The Local 888 Convention will run from 10 a.m. to noon on Sat., Oct. 24 via Zoom.
The union has identified six key industry sectors: early childhood education, public schools, higher education, public authorities and state and municipal workers.
There will be:
For more information and to register, see http://www.seiu888.org/convention/.
‘THE LABOR OF LUNCH’: Author Jennifer Gaddis will talk about her new book, which looks at “Why We Need Real Food and Real Jobs in American Public Schools,” via Zoom on Thurs., Sept. 24, 2:30 p.m. The event is in advance of Food Service Worker’s Recognition Day. Here’s the Zoom link:
If needed, cut and paste the link into a web browser in order to register. After registering, you will receive a confirmation email containing information about joining the celebration.
LATEST CLASSES AT THE LABOR GUILD SCHOOL: Four-session classes will run via Zoom from the week of Oct. 19 to the week of Nov. 9, 6:30 to 8:30 p.m. (https://laborguild.com/school-of-labor-management-relations/courses/.) Mondays: Steward Training. Tuesdays: Speaking in Public. Wednesday: Power and Struggle. With approval from their chapter leader(s), members in good standing may use chapter funds for tuition reimbursement. Local 888 will also provide a limited number of scholarships for members.
The August vote count for a union-certification election at the nonprofit College Bound Dorchester/Boston Uncornered was held up after management challenged the eligibility of a sizable number of the participants. The National Labor Relations Board (NLRB) is expected to issue a ruling soon.
Votes were cast via mail because of the COVID-19 pandemic.
Balloting was tied, six to six, for the votes allowed by management, which had run an anti-union campaign. The NLRB staff will review the seven votes that were challenged by management, since a ruling affects the outcome of the election. For more on the organizing effort, see http://www.seiu888.org/2020/07/16/rallys-call-recognize-the-union-now/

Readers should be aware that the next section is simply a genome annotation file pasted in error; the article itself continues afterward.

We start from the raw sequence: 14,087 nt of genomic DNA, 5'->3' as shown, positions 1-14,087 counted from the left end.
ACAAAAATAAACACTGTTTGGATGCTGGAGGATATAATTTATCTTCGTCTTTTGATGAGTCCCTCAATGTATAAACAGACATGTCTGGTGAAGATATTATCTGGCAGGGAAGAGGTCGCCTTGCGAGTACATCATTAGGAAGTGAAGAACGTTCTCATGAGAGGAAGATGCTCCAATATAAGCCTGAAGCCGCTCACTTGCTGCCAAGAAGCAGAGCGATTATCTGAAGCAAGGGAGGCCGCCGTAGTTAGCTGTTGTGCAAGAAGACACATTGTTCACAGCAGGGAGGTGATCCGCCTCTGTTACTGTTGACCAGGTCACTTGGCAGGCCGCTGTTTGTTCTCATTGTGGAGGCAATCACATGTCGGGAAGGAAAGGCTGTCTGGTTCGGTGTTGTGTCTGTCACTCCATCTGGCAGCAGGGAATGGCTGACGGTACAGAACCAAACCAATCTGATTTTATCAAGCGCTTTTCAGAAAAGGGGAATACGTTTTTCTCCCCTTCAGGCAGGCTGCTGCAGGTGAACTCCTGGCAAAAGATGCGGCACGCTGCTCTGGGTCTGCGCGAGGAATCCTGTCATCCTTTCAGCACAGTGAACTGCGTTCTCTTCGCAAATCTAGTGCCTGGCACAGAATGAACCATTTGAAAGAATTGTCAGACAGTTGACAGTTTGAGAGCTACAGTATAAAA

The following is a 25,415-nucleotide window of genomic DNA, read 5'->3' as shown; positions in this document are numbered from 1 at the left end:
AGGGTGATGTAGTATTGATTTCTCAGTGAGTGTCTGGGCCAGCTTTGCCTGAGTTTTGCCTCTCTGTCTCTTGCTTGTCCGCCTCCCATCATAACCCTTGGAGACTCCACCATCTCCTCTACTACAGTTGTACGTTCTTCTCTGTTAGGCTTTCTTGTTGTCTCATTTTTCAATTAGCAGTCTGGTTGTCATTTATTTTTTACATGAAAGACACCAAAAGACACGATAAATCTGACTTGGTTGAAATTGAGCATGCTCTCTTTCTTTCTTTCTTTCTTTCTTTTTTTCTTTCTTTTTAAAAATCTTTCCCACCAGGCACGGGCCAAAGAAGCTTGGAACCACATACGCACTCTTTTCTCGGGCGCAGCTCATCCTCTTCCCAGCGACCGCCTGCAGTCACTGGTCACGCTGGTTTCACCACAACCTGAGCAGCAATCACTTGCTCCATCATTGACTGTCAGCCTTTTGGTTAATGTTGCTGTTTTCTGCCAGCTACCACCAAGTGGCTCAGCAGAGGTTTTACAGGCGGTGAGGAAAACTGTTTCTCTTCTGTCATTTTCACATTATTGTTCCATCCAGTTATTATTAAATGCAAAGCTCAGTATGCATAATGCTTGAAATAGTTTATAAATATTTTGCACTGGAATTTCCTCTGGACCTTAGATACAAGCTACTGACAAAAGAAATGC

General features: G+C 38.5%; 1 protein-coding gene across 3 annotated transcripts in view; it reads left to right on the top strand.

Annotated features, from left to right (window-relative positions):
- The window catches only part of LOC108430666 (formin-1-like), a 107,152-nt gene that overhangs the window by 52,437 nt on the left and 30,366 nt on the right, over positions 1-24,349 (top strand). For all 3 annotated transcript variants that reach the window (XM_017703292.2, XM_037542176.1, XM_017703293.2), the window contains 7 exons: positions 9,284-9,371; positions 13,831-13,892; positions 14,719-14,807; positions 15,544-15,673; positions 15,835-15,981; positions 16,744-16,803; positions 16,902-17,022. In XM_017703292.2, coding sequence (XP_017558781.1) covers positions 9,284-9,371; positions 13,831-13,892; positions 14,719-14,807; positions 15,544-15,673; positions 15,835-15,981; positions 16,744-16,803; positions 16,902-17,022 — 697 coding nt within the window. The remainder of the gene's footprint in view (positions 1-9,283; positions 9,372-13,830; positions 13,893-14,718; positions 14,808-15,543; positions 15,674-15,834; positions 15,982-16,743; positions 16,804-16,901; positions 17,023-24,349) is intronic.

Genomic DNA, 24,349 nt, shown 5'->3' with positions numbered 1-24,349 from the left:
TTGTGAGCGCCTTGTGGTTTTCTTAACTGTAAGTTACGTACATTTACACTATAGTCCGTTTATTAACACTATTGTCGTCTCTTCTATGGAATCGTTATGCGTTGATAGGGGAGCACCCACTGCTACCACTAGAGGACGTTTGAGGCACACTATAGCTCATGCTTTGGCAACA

With the start of fall looming amidst the ongoing pandemic, Local 888 school staff will face a wide variety of reopening plans — as drawn up by the state’s disparate districts.
Local 888’s Marlborough paraprofessionals returned to school full time and in-person on Aug. 31. A hybrid model for students will start Sept. 21. The students in kindergarten and first, second, 10th and 11th will also be in their schools full time. The rest of the students will cycle in and out of the schools, with part of their learning done “remotely,” meaning online.
The Oxford schools, which have a Local 888 chapter for custodians and cafeteria workers, also has a “hybrid” reopening plan. This means, for example, that elementary school students will be in schools two days per week, with all the pupils online on Wednesday.
The Haverhill schools, which have Local 888 custodian and transportation chapters, had slated to reopen with a type of hybrid model, too. However, The Eagle Tribune of Lawrence reports that the new plan calls for most students in the hybrid program to learn remotely from home until Oct. 5.
The Haverhill schools superintendent said “we’re looking for air to turn over four times per hour in a room.” A consulting firm is now looking at the air quality in the buildings and how effective the ventilation is.
The Watertown schools, with a Local 888 custodian and cafeteria along with a clerical chapter, will open with an all-remote plan. This will continue at least through Oct. 27 for elementary school students, for example. At that time, these schools may change to a hybrid model.
In Brockton, where Local 888 has a cafeteria workers chapter, officials are also starting school “in a fully remote format.” Other large cities, — including Boston, Somerville, Revere, Lynn and Chelsea — will also begin the school year with online teaching.
SEIU Local 888 is assisting Raise Up Mass with a weekly “Know Your Rights” series via Zoom on Wednesday nights at 6:30 pm. All chapter leaders and members are all encouraged to participate. You can register for the sessions here.
On Monday, July 20, SEIU and other union members rallied for essential front-line workers and demanded economic justice to protect Black workers as part of a national day action in 20 cities. We met on the front steps of the State House calling for passage of the HEROES Act by the U.S. Senate to protect those who have been hardest hit by COVID-19. Workers also called for action on racial justice legislation pending at the State House.
The event was organized by SEIU Local Unions in Massachusetts, including 1199SEIU who represent over 70,000 healthcare and homecare workers; SEIU Local 509, which represents 20,000 human service workers and educators; 32BJ SEIU, which represents 20,000 building service workers in Massachusetts and Rhode Island; SEIU Local 888, which unites more than 8,500 public service workers; and the Committee of Interns and Residents SEIU, which unites and empower resident physicians to have a stronger voice within their hospitals.